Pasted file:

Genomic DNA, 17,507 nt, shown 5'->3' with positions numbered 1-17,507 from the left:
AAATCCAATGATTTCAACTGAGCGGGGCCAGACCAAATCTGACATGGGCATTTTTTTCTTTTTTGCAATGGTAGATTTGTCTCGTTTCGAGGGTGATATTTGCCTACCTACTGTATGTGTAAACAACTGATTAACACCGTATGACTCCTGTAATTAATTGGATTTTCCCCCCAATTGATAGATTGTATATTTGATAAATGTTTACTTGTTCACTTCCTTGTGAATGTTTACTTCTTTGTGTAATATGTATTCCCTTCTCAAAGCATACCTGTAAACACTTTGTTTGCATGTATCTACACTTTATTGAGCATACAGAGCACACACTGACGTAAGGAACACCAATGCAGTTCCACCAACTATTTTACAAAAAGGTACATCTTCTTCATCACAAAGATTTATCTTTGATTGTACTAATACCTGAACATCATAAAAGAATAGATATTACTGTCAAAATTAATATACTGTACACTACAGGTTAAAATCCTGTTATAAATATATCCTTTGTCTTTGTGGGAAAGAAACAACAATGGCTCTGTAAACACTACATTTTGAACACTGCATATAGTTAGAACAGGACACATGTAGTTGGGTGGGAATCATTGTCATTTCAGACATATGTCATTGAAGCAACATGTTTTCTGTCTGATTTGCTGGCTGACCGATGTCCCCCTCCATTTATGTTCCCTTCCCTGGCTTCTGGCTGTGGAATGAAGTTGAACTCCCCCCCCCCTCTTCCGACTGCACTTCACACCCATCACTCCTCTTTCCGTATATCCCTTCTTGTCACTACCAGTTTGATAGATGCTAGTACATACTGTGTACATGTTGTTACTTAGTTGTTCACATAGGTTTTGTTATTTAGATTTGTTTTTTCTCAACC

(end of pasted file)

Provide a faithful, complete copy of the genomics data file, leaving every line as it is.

Genomic DNA, 17,507 nt, shown 5'->3' with positions numbered 1-17,507 from the left:
AAATCCAATGATTTCAACTGAGCGGGGCCAGACCAAATCTGACATGGGCATTTTTTTCTTTTTTGCAATGGTAGATTTGTCTCGTTTCGAGGGTGATATTTGCCTACCTACTGTATGTGTAAACAACTGATTAACACCGTATGACTCCTGTAATTAATTGGATTTTCCCCCCAATTGATAGATTGTATATTTGATAAATGTTTACTTGTTCACTTCCTTGTGAATGTTTACTTCTTTGTGTAATATGTATTCCCTTCTCAAAGCATACCTGTAAACACTTTGTTTGCATGTATCTACACTTTATTGAGCATACAGAGCACACACTGACGTAAGGAACACCAATGCAGTTCCACCAACTATTTTACAAAAAGGTACATCTTCTTCATCACAAAGATTTATCTTTGATTGTACTAATACCTGAACATCATAAAAGAATAGATATTACTGTCAAAATTAATATACTGTACACTACAGGTTAAAATCCTGTTATAAATATATCCTTTGTCTTTGTGGGAAAGAAACAACAATGGCTCTGTAAACACTACATTTTGAACACTGCATATAGTTAGAACAGGACACATGTAGTTGGGTGGGAATCATTGTCATTTCAGACATATGTCATTGAAGCAACATGTTTTCTGTCTGATTTGCTGGCTGACCGATGTCCCCCTCCATTTATGTTCCCTTCCCTGGCTTCTGGCTGTGGAATGAAGTTGAACTCCCCCCCCCCTCTTCCGACTGCACTTCACACCCATCACTCCTCTTTCCGTATATCCCTTCTTGTCACTACCAGTTTGATAGATGCTAGTACATACTGTGTACATGTTGTTACTTAGTTGTTCACATAGGTTTTGTTATTTAGATTTGTTTTTTCTCAACC